4. Clean your seats
Cleaning your seats is actually a pretty simple process. Mix warm water with a few drops of vinegar and washing up liquid,then spray it on a cloth and make small careful circles to wipe the seat down. Leave it to dry thoroughly with the doors open and then vacuum out any little bits of dirt left behind. Although methods can vary slightly depending on whether you have fabric seats or leather seats, and you might even want to try making a water and bicarb paste for particularly stiff stains.
For a more detailed method on cleaning your car seats, you can check out our blog ‘How to clean car seats’
5. Clean inside your windows and windscreen
When your seats are done, it’s a great time to get started on your windows and inside your windscreen. First step here is to make a 70:30 mixture of water and rubbing alcohol, with a couple of drops of washing up liquid and a bit of vinegar. Dust the windows with a dry microfiber cloth first, then spray your cleaning mixture onto a clean microfiber cloth and wipe down the window. You can then follow up with another wipe down, this time with shop-bought window cleaner, to get your glass sparkling. If you’d rather not, you can skip this step and just dry the window straight away with a clean microfiber cloth.
If you’d like a more detailed method for cleaning inside your windscreen and windows, you can check out our blog ‘How to clean inside of windscreen: A guide’
6. Vacuuming your car
The last step in the cleaning process is to vacuum your whole car. Get in every little corner - it’s a great opportunity to make full use of every special nozzle your vacuum cleaner comes with! Don’t forget the boot and around the pedals on the driver’s side. Once you’ve vacuumed and everything that needed to have dried, you can put your floor mats back in place and you should be good to go.
Getting rid of smells in your car
If you’re cleaning your car interior and notice that a smell just isn’t going away, there are a few things you can do to sort it out. Smells like damp, cigarettes, dogs, or even old spilt milk can all be cleared with a good dusting of bicarb, once you’ve finished cleaning with the methods above. If you’ve got a particular patch that’s smelling, sprinkle on a good amount of bicarb and leave it for a couple of hours, or overnight for particularly strong smells. Once you’re happy, vacuum everything up and leave your car to air out. You can use a piece of charcoal whilst the car is airing to catch any last little bits of smell.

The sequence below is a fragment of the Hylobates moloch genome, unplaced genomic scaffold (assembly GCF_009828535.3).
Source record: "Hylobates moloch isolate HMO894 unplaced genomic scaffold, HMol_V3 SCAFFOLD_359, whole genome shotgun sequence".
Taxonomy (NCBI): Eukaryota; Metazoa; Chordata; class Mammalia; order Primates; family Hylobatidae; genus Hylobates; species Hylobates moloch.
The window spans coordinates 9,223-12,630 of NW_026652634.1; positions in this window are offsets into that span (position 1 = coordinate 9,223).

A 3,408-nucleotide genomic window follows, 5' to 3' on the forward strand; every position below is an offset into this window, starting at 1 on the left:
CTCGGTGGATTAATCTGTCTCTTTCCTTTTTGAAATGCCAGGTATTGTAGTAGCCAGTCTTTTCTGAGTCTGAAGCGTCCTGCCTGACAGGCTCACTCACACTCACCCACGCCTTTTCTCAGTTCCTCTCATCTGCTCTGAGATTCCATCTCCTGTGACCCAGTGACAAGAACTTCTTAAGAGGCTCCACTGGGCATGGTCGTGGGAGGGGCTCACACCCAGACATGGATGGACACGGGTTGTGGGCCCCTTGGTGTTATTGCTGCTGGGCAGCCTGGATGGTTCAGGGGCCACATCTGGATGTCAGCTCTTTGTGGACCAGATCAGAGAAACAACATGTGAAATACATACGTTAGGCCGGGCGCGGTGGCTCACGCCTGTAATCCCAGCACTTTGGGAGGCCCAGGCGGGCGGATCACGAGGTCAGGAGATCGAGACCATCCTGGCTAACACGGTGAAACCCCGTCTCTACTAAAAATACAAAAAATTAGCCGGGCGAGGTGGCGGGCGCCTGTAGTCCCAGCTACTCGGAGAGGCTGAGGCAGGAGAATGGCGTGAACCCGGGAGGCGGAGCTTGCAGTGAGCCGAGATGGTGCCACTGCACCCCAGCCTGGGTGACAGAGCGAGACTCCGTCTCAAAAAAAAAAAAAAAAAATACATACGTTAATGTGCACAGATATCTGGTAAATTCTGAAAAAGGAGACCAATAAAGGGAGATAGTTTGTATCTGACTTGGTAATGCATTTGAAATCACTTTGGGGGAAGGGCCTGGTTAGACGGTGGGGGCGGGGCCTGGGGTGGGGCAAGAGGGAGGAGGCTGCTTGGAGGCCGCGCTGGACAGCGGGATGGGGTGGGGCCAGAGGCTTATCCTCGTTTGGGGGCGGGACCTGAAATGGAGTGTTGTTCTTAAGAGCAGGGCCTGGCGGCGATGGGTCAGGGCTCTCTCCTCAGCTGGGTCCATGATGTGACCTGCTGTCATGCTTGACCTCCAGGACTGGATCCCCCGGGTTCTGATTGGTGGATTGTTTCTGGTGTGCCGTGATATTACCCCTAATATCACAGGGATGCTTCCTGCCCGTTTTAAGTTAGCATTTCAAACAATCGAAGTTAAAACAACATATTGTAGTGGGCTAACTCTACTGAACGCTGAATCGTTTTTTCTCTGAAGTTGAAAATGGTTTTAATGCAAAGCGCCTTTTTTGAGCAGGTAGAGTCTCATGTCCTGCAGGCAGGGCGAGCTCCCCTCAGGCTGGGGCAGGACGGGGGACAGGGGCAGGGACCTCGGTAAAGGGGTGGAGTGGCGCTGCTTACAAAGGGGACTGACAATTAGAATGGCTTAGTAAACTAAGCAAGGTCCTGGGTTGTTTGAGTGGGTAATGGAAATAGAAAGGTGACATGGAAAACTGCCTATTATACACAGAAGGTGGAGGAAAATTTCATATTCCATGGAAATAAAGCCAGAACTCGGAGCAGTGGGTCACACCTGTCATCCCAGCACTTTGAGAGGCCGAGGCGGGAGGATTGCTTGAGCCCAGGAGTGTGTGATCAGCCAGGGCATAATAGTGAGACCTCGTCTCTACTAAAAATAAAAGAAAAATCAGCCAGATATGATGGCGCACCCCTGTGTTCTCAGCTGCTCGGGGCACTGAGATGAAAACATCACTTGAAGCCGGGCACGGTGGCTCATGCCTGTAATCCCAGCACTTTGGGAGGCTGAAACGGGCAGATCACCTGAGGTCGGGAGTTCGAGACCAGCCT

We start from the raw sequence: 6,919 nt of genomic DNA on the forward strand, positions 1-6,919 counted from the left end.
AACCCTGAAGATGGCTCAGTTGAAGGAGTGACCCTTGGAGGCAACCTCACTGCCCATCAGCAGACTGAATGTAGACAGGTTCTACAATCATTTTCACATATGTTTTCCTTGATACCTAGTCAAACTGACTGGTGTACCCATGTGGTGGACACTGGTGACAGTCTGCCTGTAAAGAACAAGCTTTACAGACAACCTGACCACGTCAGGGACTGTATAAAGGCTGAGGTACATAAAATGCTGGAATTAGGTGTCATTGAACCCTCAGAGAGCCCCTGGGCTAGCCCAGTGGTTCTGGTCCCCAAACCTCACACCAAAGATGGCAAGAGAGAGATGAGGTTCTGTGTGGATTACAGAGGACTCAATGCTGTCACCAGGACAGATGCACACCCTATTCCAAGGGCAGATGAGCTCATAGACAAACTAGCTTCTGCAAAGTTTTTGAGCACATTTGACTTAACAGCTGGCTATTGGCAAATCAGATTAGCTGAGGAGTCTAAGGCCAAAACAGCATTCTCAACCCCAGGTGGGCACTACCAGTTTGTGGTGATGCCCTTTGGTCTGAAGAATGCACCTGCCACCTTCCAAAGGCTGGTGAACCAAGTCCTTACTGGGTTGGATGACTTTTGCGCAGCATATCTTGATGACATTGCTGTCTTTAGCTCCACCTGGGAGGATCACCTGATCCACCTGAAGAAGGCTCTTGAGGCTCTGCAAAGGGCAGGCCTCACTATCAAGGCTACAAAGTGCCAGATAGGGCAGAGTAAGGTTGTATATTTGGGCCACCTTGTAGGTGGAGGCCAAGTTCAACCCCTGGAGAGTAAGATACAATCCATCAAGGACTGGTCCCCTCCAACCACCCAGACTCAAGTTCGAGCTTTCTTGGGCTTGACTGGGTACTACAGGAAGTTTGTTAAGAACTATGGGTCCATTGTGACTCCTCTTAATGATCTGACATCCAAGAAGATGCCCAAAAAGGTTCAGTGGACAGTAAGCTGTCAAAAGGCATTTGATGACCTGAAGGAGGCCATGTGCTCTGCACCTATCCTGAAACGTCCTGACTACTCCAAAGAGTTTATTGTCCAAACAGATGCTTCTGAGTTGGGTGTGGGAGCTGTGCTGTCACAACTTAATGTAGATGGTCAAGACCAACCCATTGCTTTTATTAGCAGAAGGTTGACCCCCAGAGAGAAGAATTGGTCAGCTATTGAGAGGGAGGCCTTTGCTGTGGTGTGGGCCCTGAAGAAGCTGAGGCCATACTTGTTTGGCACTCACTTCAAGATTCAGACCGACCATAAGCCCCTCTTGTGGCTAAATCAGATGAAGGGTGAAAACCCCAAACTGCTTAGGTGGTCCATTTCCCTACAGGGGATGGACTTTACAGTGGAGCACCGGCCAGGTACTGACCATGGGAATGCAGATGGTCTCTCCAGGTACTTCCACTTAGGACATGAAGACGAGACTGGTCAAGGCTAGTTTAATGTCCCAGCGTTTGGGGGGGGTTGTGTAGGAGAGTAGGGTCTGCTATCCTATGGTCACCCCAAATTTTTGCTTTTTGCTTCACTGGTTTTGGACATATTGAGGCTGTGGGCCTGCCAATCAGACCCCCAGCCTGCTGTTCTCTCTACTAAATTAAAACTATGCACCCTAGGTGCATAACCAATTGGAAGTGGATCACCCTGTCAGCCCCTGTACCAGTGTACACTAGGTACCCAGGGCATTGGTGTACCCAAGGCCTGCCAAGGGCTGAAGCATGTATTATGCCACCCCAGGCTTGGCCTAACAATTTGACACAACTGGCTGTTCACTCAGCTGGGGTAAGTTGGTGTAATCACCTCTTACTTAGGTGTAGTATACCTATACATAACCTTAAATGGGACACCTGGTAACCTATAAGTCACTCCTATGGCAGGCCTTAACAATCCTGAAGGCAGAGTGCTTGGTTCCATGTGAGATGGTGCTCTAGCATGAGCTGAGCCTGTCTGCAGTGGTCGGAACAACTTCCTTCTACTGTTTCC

Just a note: if your car is smelling of rotten eggs and bicarb isn’t doing the trick, there’s a chance you might need to change your catalytic converter. It might be best to get your car checked out.
A few final tips…
So, cleaning your car interior is as simple as following the steps above. It might take a while to get in all the little nooks and crannies, but a lovely clean car can be well worth the effort. Here are the last couple of things to remember when you’re cleaning your car interior:
- Having all the cleaning products ready to go, stored in one place, can save time.
- To avoid mould and damp, if you wash something, make sure it’s completely dry before you put it back.
Urban Jungle is not a financial advisor and information in this article should not be taken as advice or recommendation.